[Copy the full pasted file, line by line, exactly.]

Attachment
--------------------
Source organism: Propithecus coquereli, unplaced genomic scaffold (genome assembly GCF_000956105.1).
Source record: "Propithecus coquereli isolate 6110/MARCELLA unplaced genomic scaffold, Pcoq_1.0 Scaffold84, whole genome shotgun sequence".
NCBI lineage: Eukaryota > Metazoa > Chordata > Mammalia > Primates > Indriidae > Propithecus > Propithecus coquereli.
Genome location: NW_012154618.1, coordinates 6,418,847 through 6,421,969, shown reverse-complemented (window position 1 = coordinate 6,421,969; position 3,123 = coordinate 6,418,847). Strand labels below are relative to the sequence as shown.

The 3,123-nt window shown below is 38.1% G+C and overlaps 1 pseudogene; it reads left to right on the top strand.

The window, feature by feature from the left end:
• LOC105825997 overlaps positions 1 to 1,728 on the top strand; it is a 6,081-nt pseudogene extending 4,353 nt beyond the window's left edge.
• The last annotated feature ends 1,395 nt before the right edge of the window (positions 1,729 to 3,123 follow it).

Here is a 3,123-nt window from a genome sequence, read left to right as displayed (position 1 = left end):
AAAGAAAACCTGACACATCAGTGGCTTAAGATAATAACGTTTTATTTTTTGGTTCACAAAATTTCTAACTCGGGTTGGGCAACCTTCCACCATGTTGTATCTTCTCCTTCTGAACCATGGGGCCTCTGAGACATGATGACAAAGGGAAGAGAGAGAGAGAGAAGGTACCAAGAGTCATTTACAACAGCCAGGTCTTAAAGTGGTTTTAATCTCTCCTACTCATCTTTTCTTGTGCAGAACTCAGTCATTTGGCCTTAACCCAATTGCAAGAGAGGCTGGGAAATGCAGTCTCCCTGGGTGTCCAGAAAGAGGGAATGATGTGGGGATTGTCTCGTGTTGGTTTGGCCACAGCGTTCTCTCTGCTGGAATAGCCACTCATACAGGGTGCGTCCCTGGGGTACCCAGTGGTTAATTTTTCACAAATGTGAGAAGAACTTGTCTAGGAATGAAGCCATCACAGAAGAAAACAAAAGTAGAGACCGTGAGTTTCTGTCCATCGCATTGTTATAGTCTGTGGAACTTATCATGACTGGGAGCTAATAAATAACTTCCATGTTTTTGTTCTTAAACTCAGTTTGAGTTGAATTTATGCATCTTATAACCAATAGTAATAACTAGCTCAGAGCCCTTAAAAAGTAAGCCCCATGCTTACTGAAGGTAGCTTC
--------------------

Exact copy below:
Source organism: Propithecus coquereli, unplaced genomic scaffold (genome assembly GCF_000956105.1).
Source record: "Propithecus coquereli isolate 6110/MARCELLA unplaced genomic scaffold, Pcoq_1.0 Scaffold84, whole genome shotgun sequence".
NCBI lineage: Eukaryota > Metazoa > Chordata > Mammalia > Primates > Indriidae > Propithecus > Propithecus coquereli.
Genome location: NW_012154618.1, coordinates 6,418,847 through 6,421,969, shown reverse-complemented (window position 1 = coordinate 6,421,969; position 3,123 = coordinate 6,418,847). Strand labels below are relative to the sequence as shown.

The 3,123-nt window shown below is 38.1% G+C and overlaps 1 pseudogene; it reads left to right on the top strand.

The window, feature by feature from the left end:
• LOC105825997 overlaps positions 1 to 1,728 on the top strand; it is a 6,081-nt pseudogene extending 4,353 nt beyond the window's left edge.
• The last annotated feature ends 1,395 nt before the right edge of the window (positions 1,729 to 3,123 follow it).

Here is a 3,123-nt window from a genome sequence, read left to right as displayed (position 1 = left end):
AAAGAAAACCTGACACATCAGTGGCTTAAGATAATAACGTTTTATTTTTTGGTTCACAAAATTTCTAACTCGGGTTGGGCAACCTTCCACCATGTTGTATCTTCTCCTTCTGAACCATGGGGCCTCTGAGACATGATGACAAAGGGAAGAGAGAGAGAGAGAAGGTACCAAGAGTCATTTACAACAGCCAGGTCTTAAAGTGGTTTTAATCTCTCCTACTCATCTTTTCTTGTGCAGAACTCAGTCATTTGGCCTTAACCCAATTGCAAGAGAGGCTGGGAAATGCAGTCTCCCTGGGTGTCCAGAAAGAGGGAATGATGTGGGGATTGTCTCGTGTTGGTTTGGCCACAGCGTTCTCTCTGCTGGAATAGCCACTCATACAGGGTGCGTCCCTGGGGTACCCAGTGGTTAATTTTTCACAAATGTGAGAAGAACTTGTCTAGGAATGAAGCCATCACAGAAGAAAACAAAAGTAGAGACCGTGAGTTTCTGTCCATCGCATTGTTATAGTCTGTGGAACTTATCATGACTGGGAGCTAATAAATAACTTCCATGTTTTTGTTCTTAAACTCAGTTTGAGTTGAATTTATGCATCTTATAACCAATAGTAATAACTAGCTCAGAGCCCTTAAAAAGTAAGCCCCATGCTTACTGAAGGTAGCTTC